People who grew up in Houston's Montrose neighborhood miss its 'sketchier side'

Miya Shay Image
Monday, March 13, 2023
This iconic Houston neighborhood has transformed, but its soul remains
"It's grown-up, but we're still cool. We're just not wild the way we used to be." Montrose has received investments from multi-national companies, but over the years, some of its quintessential establishments have fallen away.

HOUSTON, Texas (KTRK) -- People say Houston is always a city on the move, and perhaps no other neighborhood exemplifies it better than Montrose.

When the sun is down and night comes down on the area just outside of downtown, it may feel as if not much has changed. Whether walking or driving, it seems like everyone has somewhere to go.

"I started going to Montrose when I was 17, and I'm now 46," Guy Harrison, a LGBTQ community activist and artistic director of Houston's Deluxe Theater, said. "When I found Montrose, it felt like home. I was like, 'Wow, this feels safe to me.' Growing up in a small town, I didn't have access to people that looked like me, that acted like me."

But, the Montrose that embraced a young gay Black man from rural Texas 30 years ago, is far different than the Montrose of today.

Former Houston Mayor Annise Parker remembers the days when the area had a rougher edge.

"I was living in east Montrose in the early 90s," Parker recalls. "We formed the East Montrose Civic Association as we watched the house across the street from me burn down in a very suspicious fire."

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Prior to that, it felt like few people wanted to call Montrose home.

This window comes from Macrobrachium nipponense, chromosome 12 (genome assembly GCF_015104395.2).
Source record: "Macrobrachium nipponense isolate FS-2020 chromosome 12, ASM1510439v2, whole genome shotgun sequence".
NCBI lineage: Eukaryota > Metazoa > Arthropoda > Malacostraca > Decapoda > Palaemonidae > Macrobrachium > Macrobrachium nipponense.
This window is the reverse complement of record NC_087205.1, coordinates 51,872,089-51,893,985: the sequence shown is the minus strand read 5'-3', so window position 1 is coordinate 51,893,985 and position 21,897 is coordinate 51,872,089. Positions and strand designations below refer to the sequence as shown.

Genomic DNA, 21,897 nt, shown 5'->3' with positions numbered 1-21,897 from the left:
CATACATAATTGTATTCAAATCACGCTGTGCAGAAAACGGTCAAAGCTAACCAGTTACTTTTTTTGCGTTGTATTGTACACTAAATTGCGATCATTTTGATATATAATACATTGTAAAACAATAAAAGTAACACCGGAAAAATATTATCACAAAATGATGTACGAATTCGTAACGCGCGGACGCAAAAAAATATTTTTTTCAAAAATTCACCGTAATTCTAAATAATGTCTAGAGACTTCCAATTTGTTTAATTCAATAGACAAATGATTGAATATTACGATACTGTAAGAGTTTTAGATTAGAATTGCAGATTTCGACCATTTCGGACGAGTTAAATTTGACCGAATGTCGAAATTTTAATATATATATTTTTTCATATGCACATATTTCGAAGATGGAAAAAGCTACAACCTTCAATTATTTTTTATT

"Back in the 70s and into the 80s, it was decaying and dying, and there were vacant lots everywhere," Parker said.

Change, though, would come at a swift pace. First, as a civic club leader and later as mayor, Parker helped Montrose as it grew to become one of Houston's most desirable neighborhoods.

"It is more expensive. It is nicer," she says with a wry laugh.

Big investments from multinational companies have brought in high-rise buildings and even higher rents. Over the years, some of the quintessential Montrose establishments have fallen away.

SEE RELATED STORY: Owners plan on rebuilding decades-old Montrose sports bar after being destroyed by overnight fire

"There are LGBTQ bars that aren't there anymore, and others," Dr. Maria Gonzalez, long-time English professor at the University of Houston and LGBTQ activist, said.

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Gonzalez is referring to the beloved neighborhood Kroger known as "Disco Kroger." It was recently razed for another fancy future development.

"Is that good? Is that bad? I kind of missed the kind of the sketchier side of Montrose," Gonzalez said. "Montrose is always changing. It's part of a larger Houston."

"It's changed, but it's still fun, and it is still a very walkable neighborhood," Parker said.

She is proud that Montrose has managed to develop into a highly desirable neighborhood while still retaining its reputation as the heart of the LGBTQ community.

As for Guy Harrison, he hopes it remains a safe place for young people of today as it was for him.

"What helps me not worry though is I think that young people are breaking down barriers and saying any space will be ours, a little more than we were. We were looking for isolation to feel safe," Harrison said.

And Gonzalez, even though she's among many who can't afford to live in the now-very desirable, high-priced neighborhood, her love for Montrose has not waned.

"You say Montrose to anybody in this city, and they automatically think, 'Oh yeah, the gay-borhood.' Even though there's nothing but straight people there, it's still the gay neighborhood," she said with a chuckle.

Montrose, like Houston, has matured.

"It's grown-up, but we're still cool," Parker said. "We're just not wild the way we used to be."

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